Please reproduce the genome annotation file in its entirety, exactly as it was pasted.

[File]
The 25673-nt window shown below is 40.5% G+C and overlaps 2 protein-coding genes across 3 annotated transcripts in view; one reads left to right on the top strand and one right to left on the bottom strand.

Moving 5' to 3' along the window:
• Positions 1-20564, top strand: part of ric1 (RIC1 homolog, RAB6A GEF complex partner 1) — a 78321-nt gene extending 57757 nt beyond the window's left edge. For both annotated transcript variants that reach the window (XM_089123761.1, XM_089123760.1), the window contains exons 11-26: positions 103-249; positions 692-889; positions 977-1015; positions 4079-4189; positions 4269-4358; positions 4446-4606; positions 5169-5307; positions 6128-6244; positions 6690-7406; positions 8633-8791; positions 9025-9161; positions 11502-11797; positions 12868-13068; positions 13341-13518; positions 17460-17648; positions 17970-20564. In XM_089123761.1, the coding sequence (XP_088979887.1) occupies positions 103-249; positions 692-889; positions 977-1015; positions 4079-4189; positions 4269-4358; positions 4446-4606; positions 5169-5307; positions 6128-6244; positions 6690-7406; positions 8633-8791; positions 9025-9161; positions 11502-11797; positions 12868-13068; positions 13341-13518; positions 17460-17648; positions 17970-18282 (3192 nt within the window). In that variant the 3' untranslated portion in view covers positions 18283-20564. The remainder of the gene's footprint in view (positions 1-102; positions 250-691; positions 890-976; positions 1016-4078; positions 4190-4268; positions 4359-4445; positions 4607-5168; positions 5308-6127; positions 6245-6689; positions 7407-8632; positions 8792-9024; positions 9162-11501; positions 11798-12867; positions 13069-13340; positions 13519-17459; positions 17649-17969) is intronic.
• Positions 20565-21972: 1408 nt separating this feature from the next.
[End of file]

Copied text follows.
The 25673-nt window shown below is 40.5% G+C and overlaps 2 protein-coding genes across 3 annotated transcripts in view; one reads left to right on the top strand and one right to left on the bottom strand.

Moving 5' to 3' along the window:
• Positions 1-20564, top strand: part of ric1 (RIC1 homolog, RAB6A GEF complex partner 1) — a 78321-nt gene extending 57757 nt beyond the window's left edge. For both annotated transcript variants that reach the window (XM_089123761.1, XM_089123760.1), the window contains exons 11-26: positions 103-249; positions 692-889; positions 977-1015; positions 4079-4189; positions 4269-4358; positions 4446-4606; positions 5169-5307; positions 6128-6244; positions 6690-7406; positions 8633-8791; positions 9025-9161; positions 11502-11797; positions 12868-13068; positions 13341-13518; positions 17460-17648; positions 17970-20564. In XM_089123761.1, the coding sequence (XP_088979887.1) occupies positions 103-249; positions 692-889; positions 977-1015; positions 4079-4189; positions 4269-4358; positions 4446-4606; positions 5169-5307; positions 6128-6244; positions 6690-7406; positions 8633-8791; positions 9025-9161; positions 11502-11797; positions 12868-13068; positions 13341-13518; positions 17460-17648; positions 17970-18282 (3192 nt within the window). In that variant the 3' untranslated portion in view covers positions 18283-20564. The remainder of the gene's footprint in view (positions 1-102; positions 250-691; positions 890-976; positions 1016-4078; positions 4190-4268; positions 4359-4445; positions 4607-5168; positions 5308-6127; positions 6245-6689; positions 7407-8632; positions 8792-9024; positions 9162-11501; positions 11798-12867; positions 13069-13340; positions 13519-17459; positions 17649-17969) is intronic.
• Positions 20565-21972: 1408 nt separating this feature from the next.